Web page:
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Ask Sarah 1 — The New Media

October 12, 2018

 

 

 

 

 

 

 

 

 

 

 

 

Interviewer: Scott Douglas Jacobsen

Interviewee: Sarah Mills

Numbering: Issue 1: Inaugural Issue

Place of Publication: Langley, British Columbia, Canada

Title: Question Time

Web Domain: http://www.in-sightjournal.com

Individual Publication Date: October 12, 2018

Issue Publication Date: January 1, 2019

Name of Publisher: In-Sight Publishing

Frequency: Three Times Per Year

Words: 822

Keywords: Areo Magazine, Conatus News, media, Sarah Mills.

Sarah Mills is a Managing Editor and Writer at Conatus News, as well as a writer at Areo Magazine, Huffington Post, Litro Magazine, and Culture Project. We have been colleagues for well over a year now. I reached out about garnering some intel, some insider information, on writing and editing within the new media, especially as a journalist. Here we talk about the new media and navigation of the modern terrain.

Scott Douglas Jacobsen: The new media presents a unique set of challenges for people involved in journalism and electronic dissemination of news and opinion, whether editing or writing. How can newer editors and writers navigate this terrain?

Sarah Mills: One of the biggest challenges is the sheer number of outlets vying for public attention–and receiving it. In the digital era, we’ve seen countless outlets spring up to challenge traditional media, with varying results. Many consumers treat them as legitimate sources of information when they fail to uphold the code of ethics that standard news outlets are held to. They use biased or charged language and lie by omission, and their stories are picked up and shared across social media by influencers. With the rise of citizen journalism in the digital era, anyone can go to an event, upload a video, and see it go viral. This is not altogether a bad thing, depending on who is holding the camera and what his or her intentions are. But it has resulted in mass scepticism of traditional media sources. While scepticism is a good thing, users on social media often share stories based on whom they are following, often without even reading the article itself or checking the source. Writers and editors must be diligent to always trace back sources, trace back the money, and counter the spread of misinformation when the epithet of ‘fake news’ is attributed merely to sources at odds with the perspective of the accuser.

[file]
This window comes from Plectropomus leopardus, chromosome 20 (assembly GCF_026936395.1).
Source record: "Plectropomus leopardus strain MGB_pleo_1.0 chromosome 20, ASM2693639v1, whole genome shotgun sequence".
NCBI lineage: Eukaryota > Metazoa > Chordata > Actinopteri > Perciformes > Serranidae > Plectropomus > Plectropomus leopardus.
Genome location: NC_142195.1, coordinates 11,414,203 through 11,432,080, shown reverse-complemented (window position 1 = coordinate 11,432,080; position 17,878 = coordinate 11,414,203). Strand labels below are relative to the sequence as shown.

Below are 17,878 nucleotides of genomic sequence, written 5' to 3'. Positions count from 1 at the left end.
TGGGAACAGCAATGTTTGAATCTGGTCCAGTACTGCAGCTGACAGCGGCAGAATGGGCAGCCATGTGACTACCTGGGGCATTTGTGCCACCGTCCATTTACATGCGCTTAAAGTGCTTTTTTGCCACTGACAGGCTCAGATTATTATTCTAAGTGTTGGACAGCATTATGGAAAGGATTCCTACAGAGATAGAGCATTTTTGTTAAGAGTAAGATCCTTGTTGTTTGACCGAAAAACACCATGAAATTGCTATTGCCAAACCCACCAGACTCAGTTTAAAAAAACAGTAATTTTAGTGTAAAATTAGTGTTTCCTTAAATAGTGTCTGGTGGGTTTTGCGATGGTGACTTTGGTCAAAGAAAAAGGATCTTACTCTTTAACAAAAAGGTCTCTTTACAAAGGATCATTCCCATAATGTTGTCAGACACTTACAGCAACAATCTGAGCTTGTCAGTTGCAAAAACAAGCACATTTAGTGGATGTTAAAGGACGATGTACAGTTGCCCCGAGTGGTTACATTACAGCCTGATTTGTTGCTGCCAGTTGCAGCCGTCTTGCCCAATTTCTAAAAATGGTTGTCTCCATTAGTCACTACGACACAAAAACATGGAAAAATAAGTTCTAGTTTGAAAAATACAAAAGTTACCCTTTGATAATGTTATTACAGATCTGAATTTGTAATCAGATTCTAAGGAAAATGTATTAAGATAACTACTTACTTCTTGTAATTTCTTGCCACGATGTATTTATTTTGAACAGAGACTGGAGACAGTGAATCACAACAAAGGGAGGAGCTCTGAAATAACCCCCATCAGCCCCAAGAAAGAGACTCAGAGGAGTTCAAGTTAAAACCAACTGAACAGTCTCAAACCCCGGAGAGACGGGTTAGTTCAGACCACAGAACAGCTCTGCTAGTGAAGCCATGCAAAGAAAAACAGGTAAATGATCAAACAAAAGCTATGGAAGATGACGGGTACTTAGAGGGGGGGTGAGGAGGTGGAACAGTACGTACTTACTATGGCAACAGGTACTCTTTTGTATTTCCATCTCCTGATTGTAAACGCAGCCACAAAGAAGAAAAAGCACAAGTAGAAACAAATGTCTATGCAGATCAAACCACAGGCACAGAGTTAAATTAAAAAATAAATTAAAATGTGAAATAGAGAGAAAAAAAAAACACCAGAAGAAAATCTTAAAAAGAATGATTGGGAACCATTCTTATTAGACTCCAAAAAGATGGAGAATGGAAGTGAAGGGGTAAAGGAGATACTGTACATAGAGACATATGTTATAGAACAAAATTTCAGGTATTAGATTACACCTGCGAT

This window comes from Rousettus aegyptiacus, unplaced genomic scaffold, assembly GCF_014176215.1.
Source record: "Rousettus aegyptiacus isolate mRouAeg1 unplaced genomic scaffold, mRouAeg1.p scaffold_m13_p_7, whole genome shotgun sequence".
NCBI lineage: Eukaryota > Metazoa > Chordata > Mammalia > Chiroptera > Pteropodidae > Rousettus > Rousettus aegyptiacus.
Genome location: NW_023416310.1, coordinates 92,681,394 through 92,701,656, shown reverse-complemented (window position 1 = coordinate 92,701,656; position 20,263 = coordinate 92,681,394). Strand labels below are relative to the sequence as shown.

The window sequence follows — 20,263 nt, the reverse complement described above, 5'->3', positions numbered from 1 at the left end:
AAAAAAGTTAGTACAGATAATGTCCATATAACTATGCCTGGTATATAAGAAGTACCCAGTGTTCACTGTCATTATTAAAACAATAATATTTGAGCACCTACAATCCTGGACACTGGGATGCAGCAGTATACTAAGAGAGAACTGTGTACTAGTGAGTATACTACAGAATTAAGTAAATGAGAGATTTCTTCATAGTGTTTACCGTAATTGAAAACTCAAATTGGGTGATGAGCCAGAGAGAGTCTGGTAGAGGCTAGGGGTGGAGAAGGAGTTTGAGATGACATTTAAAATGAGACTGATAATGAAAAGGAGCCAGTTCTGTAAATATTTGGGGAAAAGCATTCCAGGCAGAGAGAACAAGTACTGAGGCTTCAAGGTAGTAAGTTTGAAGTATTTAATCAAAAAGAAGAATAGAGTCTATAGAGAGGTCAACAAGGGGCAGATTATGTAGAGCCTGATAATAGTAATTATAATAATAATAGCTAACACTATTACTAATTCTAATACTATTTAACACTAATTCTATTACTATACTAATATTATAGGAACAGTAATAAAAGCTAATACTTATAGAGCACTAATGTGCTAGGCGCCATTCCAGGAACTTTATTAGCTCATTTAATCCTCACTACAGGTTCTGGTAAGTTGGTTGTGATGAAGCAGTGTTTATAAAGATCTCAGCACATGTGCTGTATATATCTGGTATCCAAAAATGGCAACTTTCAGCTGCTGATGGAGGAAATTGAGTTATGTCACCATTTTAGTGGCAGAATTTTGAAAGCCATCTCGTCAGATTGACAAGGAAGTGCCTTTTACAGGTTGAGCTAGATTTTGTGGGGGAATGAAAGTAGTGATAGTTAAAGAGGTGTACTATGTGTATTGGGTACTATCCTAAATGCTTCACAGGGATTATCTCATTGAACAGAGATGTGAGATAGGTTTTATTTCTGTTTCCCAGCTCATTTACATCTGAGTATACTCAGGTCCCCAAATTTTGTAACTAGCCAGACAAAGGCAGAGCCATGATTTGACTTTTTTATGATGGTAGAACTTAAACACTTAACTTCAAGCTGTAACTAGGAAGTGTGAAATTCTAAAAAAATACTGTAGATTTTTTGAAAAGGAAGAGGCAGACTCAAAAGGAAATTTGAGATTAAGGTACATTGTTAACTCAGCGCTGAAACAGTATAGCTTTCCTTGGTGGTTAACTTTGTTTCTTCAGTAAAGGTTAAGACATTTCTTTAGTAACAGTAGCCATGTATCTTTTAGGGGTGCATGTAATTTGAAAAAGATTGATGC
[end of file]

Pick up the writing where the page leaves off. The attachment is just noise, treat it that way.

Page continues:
Jacobsen: The basic premise of the media trends in the 2010s and projected into the 2020s is the slow death by a thousand cuts of print-based media while there is a transition into electronic media. How can journalists adapt to this trend and landscape?

Mills: The newspaper industry has taken quite a blow, and the losses suffered have happened so quickly and on such a great scale that one wonders whether growth in the digital sector can offset them at this time. It has been a challenge to monetize digital journalism. Some outlets have responded by putting up paywalls and employing ads. Others have yielded to the temptation of the clickbait, which invites misreading and encourages sharing by social media users, again, often without ever having read the article in its entirety. It certainly isn’t all doom and gloom though. Change is always challenging. It is also true that there is potential for a more even playing field. Anyone with something captivating to contribute can hop online and do so. You inevitably get the sleazy opportunists, the painfully inadequate writing that is a result of the ‘death of expertise,’ but also the brilliant.

Jacobsen: How are editing and writing probably easier in some ways and more difficult in others with electronic assistance and internet-based communication with colleagues?

Mills: I began working in editing and writing in the online environment. So I never really had the chance to experience it otherwise. I correspond with a team that is spread out all across the world. At the click of a button and from the comfort of my own home, I can contact people for interviews, I can conduct background checks on them, I can network with colleagues, I can reach people in war zones and they can videochat live with me from the scene. It’s grand and humbling to be living in this time, despite the challenges. You only need a reliable Wi-Fi connection and you can have the world at your fingertips.

Jacobsen: Thank you for the opportunity and your time, Sarah.

Image Credit: Sarah Mills.

License and Copyright

License

In-Sight Publishing and Question Time by Scott Douglas Jacobsen is licensed under a Creative Commons Attribution-NonCommercial-NoDerivatives 4.0 International License.
Based on a work at www.in-sightjournal.com and https://medium.com/question-time

Copyright 

© Scott Douglas Jacobsen, and In-Sight Publishing and Question Time 2012-2020. Unauthorized use and/or duplication of this material without express and written permission from this site’s author and/or owner is strictly prohibited. Excerpts and links may be used, provided that full and clear credit is given to Scott Douglas Jacobsen, and In-Sight Publishing and Question Time with appropriate and specific direction to the original content.  All interviewees co-copyright their interview material and may disseminate for their independent purposes.

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